They question basic principles, increase the innovative power of a company, and shape the industry’s future. We will introduce PhD candidates researching their topics at Opel (and their contents) in an occasional feature series. Currently there are 23 students working on their dissertations at Opel.
Nils Willeke (28) is making his contribution to bringing about a fundamental shift in the current way of doing things – a revolution. It involves neither violence nor political upheaval. Nonetheless, it will move mountains. The fourth industrial revolution is set to individualize mass production activities.
A FOURTH INDUSTRIAL REVOLUTION?
Steam and water powered the machines of yore so they could churn out products in grand style, forming the basis for the first industrial revolution. Electricity and assembly line work established the pillars of the second revolution, which was superseded by electronics and IT that further enhanced industrial production capabilities. Now, we are watching the fourth industrial revolution unfold before our eyes thanks to digital technologies, creating a fundamental shift. Whereas the first through third industrial revolutions optimized the production machinery, the approach now is the polar opposite. The machines no longer manufacture the product; the product informs the machine how it would like to be produced and is in control of the process. Simply put, Industry 4.0.
ASSEMBLY LINE VS. INDIVIDUALIZED PRODUCTION
It’s a wide field to research and Nils Willeke is tackling it for his doctoral thesis in Opel’s transmission production. His research project bears the title ‘Intelligente selbstorganisierende Werkstattproduktion’ (or Intelligent Self-organizing Workshop Production), which Willeke is working on with Opel’s guidance. The rigidness involved in the sequences of assembly line production has been eliminated (see graphics 1–3 here). Production gains flexibility, opening the door to the emergence of new production concepts and new ways to manage production.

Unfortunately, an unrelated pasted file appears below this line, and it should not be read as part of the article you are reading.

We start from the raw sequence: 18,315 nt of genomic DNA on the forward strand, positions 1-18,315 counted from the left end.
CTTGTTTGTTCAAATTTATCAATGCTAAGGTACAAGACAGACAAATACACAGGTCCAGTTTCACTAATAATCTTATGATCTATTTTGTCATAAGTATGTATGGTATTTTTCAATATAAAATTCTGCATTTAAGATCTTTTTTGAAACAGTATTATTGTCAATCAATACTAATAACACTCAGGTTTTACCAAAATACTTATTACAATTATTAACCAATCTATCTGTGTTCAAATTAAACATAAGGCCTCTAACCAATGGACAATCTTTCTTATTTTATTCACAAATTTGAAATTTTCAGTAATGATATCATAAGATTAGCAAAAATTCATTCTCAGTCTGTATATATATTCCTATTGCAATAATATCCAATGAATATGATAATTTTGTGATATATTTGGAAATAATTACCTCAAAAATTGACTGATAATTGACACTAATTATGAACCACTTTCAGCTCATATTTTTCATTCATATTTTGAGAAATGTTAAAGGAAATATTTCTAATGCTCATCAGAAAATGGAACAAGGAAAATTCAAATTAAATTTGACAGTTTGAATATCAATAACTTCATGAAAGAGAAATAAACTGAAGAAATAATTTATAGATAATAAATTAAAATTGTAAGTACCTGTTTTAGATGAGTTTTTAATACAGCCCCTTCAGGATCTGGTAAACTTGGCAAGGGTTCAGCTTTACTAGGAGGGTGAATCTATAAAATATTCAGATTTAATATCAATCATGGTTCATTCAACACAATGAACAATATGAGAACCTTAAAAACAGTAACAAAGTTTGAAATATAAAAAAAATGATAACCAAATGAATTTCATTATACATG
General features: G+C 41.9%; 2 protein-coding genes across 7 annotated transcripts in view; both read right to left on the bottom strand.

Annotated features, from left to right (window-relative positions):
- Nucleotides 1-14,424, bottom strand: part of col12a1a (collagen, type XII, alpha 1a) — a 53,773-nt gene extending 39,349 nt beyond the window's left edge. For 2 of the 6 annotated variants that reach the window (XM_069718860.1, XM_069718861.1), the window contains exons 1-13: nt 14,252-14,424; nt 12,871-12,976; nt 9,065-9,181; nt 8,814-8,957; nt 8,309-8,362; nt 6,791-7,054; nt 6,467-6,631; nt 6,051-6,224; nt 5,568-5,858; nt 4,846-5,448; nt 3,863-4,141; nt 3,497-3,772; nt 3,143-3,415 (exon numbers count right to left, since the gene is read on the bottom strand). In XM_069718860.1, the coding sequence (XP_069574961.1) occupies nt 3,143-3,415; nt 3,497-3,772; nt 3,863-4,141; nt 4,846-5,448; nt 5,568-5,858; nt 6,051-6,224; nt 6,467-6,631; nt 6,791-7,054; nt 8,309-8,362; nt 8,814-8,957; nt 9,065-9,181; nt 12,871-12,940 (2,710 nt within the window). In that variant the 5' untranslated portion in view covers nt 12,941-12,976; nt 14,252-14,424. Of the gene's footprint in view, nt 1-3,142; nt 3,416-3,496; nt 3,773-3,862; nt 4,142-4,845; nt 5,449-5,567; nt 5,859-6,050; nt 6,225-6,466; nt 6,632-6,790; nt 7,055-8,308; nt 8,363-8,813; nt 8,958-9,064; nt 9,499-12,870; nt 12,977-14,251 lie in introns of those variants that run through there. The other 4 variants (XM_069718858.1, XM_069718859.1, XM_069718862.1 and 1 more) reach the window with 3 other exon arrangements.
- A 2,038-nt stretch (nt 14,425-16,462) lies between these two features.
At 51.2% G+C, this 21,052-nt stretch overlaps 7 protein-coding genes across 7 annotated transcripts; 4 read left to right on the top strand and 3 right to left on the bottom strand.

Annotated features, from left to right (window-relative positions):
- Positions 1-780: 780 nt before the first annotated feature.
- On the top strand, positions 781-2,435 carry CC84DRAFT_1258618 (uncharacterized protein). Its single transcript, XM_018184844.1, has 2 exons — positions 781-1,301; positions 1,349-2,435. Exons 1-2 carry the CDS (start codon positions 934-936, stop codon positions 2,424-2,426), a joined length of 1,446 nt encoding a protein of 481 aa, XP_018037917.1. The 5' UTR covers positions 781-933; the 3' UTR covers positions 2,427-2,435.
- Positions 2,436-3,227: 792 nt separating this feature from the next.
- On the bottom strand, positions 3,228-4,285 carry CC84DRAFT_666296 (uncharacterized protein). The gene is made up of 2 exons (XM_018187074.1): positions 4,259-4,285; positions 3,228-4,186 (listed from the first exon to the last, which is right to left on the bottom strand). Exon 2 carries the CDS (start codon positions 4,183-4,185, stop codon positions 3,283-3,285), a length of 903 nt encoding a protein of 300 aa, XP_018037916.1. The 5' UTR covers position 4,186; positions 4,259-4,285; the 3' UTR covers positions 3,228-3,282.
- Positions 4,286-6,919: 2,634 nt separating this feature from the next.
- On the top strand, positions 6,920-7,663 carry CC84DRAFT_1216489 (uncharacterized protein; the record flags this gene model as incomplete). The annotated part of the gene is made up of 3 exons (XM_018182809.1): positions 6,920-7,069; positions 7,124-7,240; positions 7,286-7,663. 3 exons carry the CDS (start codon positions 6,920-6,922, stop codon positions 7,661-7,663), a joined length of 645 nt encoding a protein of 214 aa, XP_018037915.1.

Nils Willeke earned a degree in mechanical engineering and then joined Opel in September 2013 as an intern. He proceeded to earn a master’s degree while working at the company, and now, as a PhD candidate, he has been working in Advanced Manufacturing Technologies (ME S&P) under the guidance of Dr. Petra Krammer since October 2014. Nils Willeke’s dissertation deals with the application limits of control principles within workshop-style production activities. His advisor at Opel is Dr. Benjamin Kuhrke and Prof. Uhlmann from the Technical University Berlin is acting as his academic advisor.
RESOURCE INTELLIGENCE IN MANUFACTURING
His dissertation paper aims at developing a way to mix the centralized approach toward managing production with a decentralized aspect. Gear production at Opel is the focus of Willeke’s attention. One of the main questions he’s attempting to answer is the role of people within this process and how people can be integrated into the control process in particular. According to Willeke, “It’s a main focus of Industry 4.0, as well.” People continue to play a vital role in production processes in the workshop.
In and of itself, the machinery is not capable of intelligence, and it is especially not fit to manage manufacturing. The machines only become able to organize themselves once they are programmed with complicated control algorithms such as software-based multi-agent systems. Orders can be processed using the currently available machines and employees who can execute the individual work steps in this decentralized approach. “Even 30 years ago, they were performing research in this field, but there has been no real breakthrough with real-world application despite several positive results that have emerged,” explains Willeke.
His dissertation paper is investigating the impact that the design of the structural parameters in manufacturing have, which means the number of machines or the setup times and factors such as interruptions, on the performance of control algorithms. Willeke would like to derive application limits for these multi-agent systems from his research work in order to better determine whether they are suitable for use in transmission production.
IMPROVING FLEXIBILITY OF GEAR PRODUCTION
Willeke will be able to simulate 20 production days in his academic research paper to test the limits of the multi-agent systems. The final phase of his experiment has begun. He has been working on setting up his investigation for one and a half years, and aims to complete the dissertation by the end of 2017. Gear manufacturing at Opel has already bid farewell to the rigid style of assembly line work, now implementing flexible workshop-style production using islands instead. Nils Willeke’s dissertation paper could one day prove to be a substantial contribution to managing how to have orders control ‘themselves’ employing these structures.